Denmark has been constitutionally linked to the North Atlantic since the Danish-Norwegian union of 1380. Denmark is a Continental European small state, whose relationship with Iceland, the Faroe Islands and Greenland has been shaped by external shocks from great power conflict and national liberal ideas that all point towards ever greater and eventually full independence for the Faroe Islands and Greenland. This development continues in today’s international system shaped by power transition from West to East and the rise of China. Denmark and the North Atlantic need a common intellectual framework to analyze, debate and decide their future relationship based on historical learning. The 1918 union agreement between Denmark and Iceland made Iceland a sovereign and equal state in a personal union of shared monarch with Denmark. This union is a relatively less discussed but important contribution to historical learning for the future Danish-North Atlantic relationship.
According to Danish critics, Iceland was too small and empoverished to support independence and had to settle with Danish leadership. The Icelanders aimed late for sovereignty and full separation from Denmark under these conditions. This Danish-Icelandic connection was not acceptable in the long term for Iceland. The Danish state was defined as a Danish nation-state, the latest from 1864, and the Icelanders were always guests in this nation-state. Danish politics made no attempt to rethink the state as a multinational state and even less to build one nation. Therefore, the Icelanders had to demand initially separation and then full divorce, even though they had a weak basis for running their own state. The Icelanders could not remain in the relationship with the Danish fellow nation in the south.
An ideal-typical federation is based on an agreement between its member states, has a federal constitution, a separate federal parliament, two tiers of government and an independent institution to solve conflicts between these two levels. How far from such an ideal type is the unity of the Realm, and is it possible to create a full federation consisting of Denmark, Greenland and the Faroes? The analysis shows that the Realm has several federal features and could be conceptualised as a semi-federation. There are possibilities for further federalisation, but the demographic differences between its parts prevent a full federation. The federal perspective is relevant in the 21st century’s Arctic development since it can capture and conceptualize some of the most pertinent political and social dynamics within the Realm and the challenges it faces.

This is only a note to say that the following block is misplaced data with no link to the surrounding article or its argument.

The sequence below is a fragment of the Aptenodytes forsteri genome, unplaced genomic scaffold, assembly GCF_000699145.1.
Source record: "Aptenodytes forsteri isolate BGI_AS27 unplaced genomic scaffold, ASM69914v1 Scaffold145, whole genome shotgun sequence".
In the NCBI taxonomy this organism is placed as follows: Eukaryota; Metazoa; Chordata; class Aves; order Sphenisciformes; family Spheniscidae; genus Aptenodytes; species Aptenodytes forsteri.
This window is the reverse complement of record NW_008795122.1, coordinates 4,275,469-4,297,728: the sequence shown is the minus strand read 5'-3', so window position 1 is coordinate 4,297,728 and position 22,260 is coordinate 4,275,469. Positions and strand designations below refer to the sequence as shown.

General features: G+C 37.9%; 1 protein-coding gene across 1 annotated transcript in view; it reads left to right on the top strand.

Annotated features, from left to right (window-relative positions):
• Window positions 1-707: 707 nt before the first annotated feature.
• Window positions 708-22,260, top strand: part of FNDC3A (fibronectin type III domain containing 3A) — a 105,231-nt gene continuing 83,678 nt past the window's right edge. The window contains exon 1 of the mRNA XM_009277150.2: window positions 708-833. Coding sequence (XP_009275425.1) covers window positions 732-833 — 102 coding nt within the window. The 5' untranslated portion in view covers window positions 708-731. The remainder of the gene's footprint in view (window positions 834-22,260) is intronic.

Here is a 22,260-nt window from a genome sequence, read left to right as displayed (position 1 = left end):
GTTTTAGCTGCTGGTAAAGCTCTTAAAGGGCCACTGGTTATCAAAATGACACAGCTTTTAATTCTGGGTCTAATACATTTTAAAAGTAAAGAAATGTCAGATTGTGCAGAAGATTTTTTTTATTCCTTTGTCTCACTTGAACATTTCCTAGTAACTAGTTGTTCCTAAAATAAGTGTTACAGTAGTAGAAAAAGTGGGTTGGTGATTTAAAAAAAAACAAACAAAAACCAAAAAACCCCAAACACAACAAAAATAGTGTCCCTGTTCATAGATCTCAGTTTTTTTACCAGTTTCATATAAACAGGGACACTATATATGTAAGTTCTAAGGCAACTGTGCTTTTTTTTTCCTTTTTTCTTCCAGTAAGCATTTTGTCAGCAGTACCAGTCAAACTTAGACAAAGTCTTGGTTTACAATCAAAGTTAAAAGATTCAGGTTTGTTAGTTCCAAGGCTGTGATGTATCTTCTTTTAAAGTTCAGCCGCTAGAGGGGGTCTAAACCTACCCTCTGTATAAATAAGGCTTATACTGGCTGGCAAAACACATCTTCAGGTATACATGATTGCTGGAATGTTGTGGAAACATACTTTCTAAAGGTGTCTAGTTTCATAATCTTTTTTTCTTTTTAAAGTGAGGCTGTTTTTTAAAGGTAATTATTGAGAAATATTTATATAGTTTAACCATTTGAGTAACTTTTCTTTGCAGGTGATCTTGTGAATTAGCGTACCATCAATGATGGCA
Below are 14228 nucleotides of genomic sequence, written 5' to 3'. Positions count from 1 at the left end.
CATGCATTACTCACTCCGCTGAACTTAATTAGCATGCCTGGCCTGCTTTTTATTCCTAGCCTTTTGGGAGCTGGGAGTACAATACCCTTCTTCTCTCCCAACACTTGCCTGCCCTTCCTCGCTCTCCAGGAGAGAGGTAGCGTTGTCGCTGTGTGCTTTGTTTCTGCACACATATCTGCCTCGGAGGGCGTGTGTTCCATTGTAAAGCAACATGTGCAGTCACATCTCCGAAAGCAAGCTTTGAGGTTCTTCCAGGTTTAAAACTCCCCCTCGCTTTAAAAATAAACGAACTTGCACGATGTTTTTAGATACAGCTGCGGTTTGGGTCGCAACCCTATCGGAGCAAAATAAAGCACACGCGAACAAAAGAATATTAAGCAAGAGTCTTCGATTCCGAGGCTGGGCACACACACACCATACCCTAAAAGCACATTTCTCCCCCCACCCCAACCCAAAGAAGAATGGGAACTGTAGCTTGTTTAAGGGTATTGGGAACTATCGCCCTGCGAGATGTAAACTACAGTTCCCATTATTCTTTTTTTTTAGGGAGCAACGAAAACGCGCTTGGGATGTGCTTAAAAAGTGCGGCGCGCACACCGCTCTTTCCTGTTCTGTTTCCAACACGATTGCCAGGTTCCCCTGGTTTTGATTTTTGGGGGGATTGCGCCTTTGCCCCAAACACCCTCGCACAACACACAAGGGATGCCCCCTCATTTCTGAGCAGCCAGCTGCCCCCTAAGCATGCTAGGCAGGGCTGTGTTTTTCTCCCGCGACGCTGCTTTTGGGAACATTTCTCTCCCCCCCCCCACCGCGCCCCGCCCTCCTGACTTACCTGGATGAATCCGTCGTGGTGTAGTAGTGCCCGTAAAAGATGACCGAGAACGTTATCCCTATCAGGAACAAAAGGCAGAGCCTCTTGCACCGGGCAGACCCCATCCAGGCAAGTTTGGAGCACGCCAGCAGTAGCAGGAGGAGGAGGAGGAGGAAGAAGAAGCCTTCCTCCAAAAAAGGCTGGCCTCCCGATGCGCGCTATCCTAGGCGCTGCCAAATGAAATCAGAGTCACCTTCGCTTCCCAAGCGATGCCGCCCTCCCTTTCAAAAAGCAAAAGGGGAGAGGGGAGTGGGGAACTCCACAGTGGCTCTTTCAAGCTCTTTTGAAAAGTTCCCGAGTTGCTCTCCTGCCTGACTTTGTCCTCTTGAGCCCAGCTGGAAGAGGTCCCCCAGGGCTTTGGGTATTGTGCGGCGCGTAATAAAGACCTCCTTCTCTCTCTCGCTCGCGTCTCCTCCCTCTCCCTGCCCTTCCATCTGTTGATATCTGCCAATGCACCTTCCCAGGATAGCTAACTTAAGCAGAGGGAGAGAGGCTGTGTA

Greenland has a political will to become independent, and most of the political parties are in favor of independence. The issue of independence is not a new idea, but it has become more topical in recent decades. The nationalistic movements started already in the 1960s as well-educated Greenlanders in Denmark established protest movements against the Danish state and the way Denmark was treating its former colony. The article sheds light on the political dimension from the start of the first nationalistic movements up to the present. How has the political dimension changed over time? What are the alternatives to full independence, and how are these played out in the Greenlandic debate? The article only takes the political dimension into consideration and disregards economic conditions or other potential circumstances.
Greenland’s foreign policy representatives use the great international attention to the Arctic to appear and act as a more sovereign foreign policy actor. This is possible due to Denmark’s dependence on Greenland to maintain its “Arctic state” status and because Greenland’s foreign policy competence is open to interpretation. The article analyzes how representatives of shifting Greenlandic governments have expanded the foreign policy room for manoeuvre in discourse and praxis to strengthen Greenland’s position at Arctic-related events. This has been achieved by, among other things, 1) outspoken discontent in the Arctic Council, 2) tacit gestures at the Ilulissat Declaration’s 10-year anniversary, and 3) by mimicking full sovereignty at the Arctic Circle conference serving as a particularly useful platform for enhancing bilateral international relations due to its more informal setup.
It is widely acknowledged that the substance of collaboration between public sector and third sector has changed over the last decades. But how does this change affect the understanding of concepts like volunteering, citizen and the relation between state and citizens? This article explores political discourses regarding the relation between the two sectors. The theoretical outset is in anthropology of policy and its understanding of policy as a construing praxis that produces and defines meaning of and in the social world. The empirical data consists of 30 interviews with local politicians and senior administration officials from five Danish municipalities. Based on Critical Discourse Analysis (CDA), the analysis shows how political discourses produce an ideal citizen identity and an understanding of the municipality as a consensus-based community, legitimizing these through idealized expounding of common cultural and historical symbols.
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